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One More Post for the Holidays!

’Twas the Day Before Christmas: The Story of Clement Clarke Moore’s Beloved Poem

By Brenda Seabrook illustrated by Delana Bettoli

 

I think I’m pretty safe in saying that this famous poem called “A Visit from St. Nicholas” penned by Clement Clarke Moore in 1822 as a surprise for his six children, will probably be read and reread as a family tradition this Christmas Eve, in homes near and far.

But, what may be less well known is the story behind the poem, or as they say, “the story behind the story.” And for my money, those are sometimes the more interesting stories that may even outweigh the poem itself. But not by much, for it’s a great story and a greater poem.

For I love, and I hope you do too, these tales that dig into the creative process of a piece of literature. They let the reader have a peek into what motivated the author,  what got his creative juices flowing, and here, all this, despite a nearing and definite deadline.

Now that is almost as good a piece of storytelling as “A Visit from St. Nicholas” itself.

It involves a “secret” surprise promise of a poem to be written by Clement Clarke Moore for his six children on the Christmas Eve of 1822. The secret is shared with but one of his children named Charity. Will she tell? Read on, as they say, to find out.

Time is tight and there are errands to run and gifts to be bought…and a poem to be written. All this to be done before Christmas Eve dinner is served. No pressure, Mr. Moore.

For Mr. Moore’s children had gotten quite used to that tradition of sitting by the fire while their father spun tales post dinner.

But what would the theme of this Christmas Eve tale entail?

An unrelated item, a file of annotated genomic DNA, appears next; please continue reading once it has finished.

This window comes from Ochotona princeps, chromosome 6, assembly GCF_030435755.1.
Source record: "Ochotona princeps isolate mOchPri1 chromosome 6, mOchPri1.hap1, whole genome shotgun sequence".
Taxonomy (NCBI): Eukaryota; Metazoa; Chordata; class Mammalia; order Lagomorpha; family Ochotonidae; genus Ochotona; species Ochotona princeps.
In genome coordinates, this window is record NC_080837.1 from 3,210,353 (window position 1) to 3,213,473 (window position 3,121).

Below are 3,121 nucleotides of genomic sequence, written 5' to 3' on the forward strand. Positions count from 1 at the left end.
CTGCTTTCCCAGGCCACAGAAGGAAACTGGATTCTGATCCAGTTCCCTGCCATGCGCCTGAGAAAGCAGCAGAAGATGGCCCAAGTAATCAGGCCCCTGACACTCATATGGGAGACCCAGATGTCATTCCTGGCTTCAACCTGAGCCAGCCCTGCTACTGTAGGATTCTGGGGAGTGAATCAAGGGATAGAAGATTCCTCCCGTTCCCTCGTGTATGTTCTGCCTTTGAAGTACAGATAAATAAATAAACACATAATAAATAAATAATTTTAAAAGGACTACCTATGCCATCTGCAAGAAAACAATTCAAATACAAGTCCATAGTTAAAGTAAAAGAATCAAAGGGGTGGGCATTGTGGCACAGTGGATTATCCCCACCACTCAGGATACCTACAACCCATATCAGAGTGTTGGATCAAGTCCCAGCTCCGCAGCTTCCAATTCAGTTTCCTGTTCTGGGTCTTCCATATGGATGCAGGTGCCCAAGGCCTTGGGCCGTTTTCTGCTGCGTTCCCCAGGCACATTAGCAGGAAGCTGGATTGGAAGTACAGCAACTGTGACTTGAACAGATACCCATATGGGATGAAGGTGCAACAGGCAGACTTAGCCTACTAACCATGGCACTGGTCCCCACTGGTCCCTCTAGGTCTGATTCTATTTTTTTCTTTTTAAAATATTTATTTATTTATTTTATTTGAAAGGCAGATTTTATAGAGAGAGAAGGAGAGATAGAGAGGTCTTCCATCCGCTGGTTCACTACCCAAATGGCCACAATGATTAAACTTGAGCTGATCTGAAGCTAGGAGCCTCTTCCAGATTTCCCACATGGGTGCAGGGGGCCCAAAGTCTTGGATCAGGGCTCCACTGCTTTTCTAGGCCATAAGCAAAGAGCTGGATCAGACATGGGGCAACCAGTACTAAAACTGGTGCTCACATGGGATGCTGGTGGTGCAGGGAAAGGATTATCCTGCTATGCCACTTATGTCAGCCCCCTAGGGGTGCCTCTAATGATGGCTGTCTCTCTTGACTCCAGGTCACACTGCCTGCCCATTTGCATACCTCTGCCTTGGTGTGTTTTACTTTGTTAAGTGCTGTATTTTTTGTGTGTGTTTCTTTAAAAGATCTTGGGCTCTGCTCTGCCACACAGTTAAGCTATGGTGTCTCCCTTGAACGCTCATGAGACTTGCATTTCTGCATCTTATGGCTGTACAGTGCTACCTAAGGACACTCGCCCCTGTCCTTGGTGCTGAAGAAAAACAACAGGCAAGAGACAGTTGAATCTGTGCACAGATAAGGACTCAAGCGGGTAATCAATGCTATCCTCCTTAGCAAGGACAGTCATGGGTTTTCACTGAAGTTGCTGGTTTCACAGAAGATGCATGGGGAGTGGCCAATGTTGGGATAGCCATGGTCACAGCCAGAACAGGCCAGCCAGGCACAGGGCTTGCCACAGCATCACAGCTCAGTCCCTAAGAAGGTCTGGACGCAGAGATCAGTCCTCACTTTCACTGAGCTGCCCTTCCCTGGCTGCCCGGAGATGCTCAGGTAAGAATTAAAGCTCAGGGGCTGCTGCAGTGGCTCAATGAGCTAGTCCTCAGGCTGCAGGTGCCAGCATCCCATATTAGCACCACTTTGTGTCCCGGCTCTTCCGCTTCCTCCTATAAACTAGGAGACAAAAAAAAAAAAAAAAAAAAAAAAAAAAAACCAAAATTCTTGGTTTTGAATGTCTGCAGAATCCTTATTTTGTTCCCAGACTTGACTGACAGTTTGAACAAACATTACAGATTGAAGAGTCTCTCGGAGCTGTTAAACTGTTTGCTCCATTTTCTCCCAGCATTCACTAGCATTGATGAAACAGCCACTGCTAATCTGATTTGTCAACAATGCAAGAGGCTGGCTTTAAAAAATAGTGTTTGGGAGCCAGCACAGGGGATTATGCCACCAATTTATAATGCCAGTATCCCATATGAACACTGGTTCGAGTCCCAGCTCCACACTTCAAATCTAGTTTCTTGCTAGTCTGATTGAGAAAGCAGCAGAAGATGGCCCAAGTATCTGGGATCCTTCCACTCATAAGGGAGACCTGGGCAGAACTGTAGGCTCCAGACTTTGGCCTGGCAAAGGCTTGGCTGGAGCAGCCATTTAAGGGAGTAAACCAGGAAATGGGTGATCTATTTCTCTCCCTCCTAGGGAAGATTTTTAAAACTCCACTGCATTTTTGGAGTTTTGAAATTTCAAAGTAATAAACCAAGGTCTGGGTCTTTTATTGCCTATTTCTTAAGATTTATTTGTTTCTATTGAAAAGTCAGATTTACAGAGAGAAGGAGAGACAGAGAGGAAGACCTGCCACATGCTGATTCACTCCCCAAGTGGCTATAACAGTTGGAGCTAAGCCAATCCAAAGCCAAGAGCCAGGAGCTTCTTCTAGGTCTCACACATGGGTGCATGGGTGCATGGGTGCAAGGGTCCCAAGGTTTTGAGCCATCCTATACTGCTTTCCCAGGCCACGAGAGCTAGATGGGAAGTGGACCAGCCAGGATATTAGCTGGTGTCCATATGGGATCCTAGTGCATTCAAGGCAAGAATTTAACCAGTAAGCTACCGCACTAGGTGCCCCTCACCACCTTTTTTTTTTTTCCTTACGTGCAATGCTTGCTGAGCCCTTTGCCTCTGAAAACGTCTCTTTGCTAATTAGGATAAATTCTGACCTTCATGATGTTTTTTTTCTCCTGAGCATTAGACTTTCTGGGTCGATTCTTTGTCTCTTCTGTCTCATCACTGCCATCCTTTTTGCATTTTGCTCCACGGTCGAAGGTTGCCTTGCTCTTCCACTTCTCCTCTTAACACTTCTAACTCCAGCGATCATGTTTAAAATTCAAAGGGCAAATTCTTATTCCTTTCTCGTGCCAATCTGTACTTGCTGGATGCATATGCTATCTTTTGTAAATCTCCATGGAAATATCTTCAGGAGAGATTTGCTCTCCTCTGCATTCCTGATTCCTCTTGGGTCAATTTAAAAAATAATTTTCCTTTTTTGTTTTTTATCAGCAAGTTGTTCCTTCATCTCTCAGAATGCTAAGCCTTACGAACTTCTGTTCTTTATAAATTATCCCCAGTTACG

Moore pores over his friend Washington Irving’s accounts of Christmas in something called “Knickerbocker Tales.”

And as both Moore, and wife Eliza have descended from the first Dutch settlers of New Amsterdam, New York, stories of Saint Nicholas abound.

How do you incorporate the joy and wonder of childhood Christmas to children in one poem…and write it in one night?

On Moore’s errand-filled four mile sleigh ride into Greenwich, journeying from and back to his hundred acre farm, he passes fields and farms framed with the new-fallen snow of the night before.

And from that ride comes a slew of inspirational phrases. From his sleigh driver, Patrick, whistling the words,  “On Dasher! On Dancer” to Moore’s team of horses, to spying a nightcap atop a man’s head poking out a window as the sleigh cruises by, to wishing the sleigh could move faster and fairly fly over the house tops as he had on observed a balloon do in his youth, Clement Clarke Moore creatively catalogues each scene, each encounter and each memory. And he uses it later that night to great effect when he finally puts quill to paper.

Even the syncopated beat of the clopping of the team’s horses’ hooves provide the inspiration of the rhythm of his Christmas Eve memory poem, written for his children.

Can he put himself into the mind of his children, or any children for that matter, as they anticipate what it is like to await, dream and imagine the arrival of Saint Nicholas, snug in their beds?

My money is on Moore.

Even Piet, the old Dutch handyman, whose beard is as white as snow, provides Moore with inspiration as Piet slings the bag over his shoulder carrying the family Christmas turkey. Of course, it does help that Piet’s red nose, chilled from the cold, reminded Moore of Saint Nicholas himself.

Can Moore do it? Will he finish the last scrawl from the quilled pen before dinner is served as the six Moore children await the after dinner treat. And yes, Charity has kept the secret for Papa.

Silence greets the finish of his reading. Is it a hit with the younger set? A second, third and even fourth clamor for a reread, proves its worth to his audience.

Sometimes the best presents don’t come wrapped in bows and paper. They are the ones we create with the heart. And Moore’s heartfelt attempt to achieve magic for his children on Christmas Eve has transcended time.

For Clement Clarke Moore did just that for his six children and for generations of children that both hear and recite his poem, “A Visit from St. Nicholas,” written from images culled on that frosty winter Christmas Eve sleigh ride in 1822.

Please do take that famous ride again this Christmas Eve with your children as you read with them this well-researched picture book, beginning with a father’s secret promise to a child, and ending with its fulfillment that still continues to gladden the heart of childhood in 2015.

 

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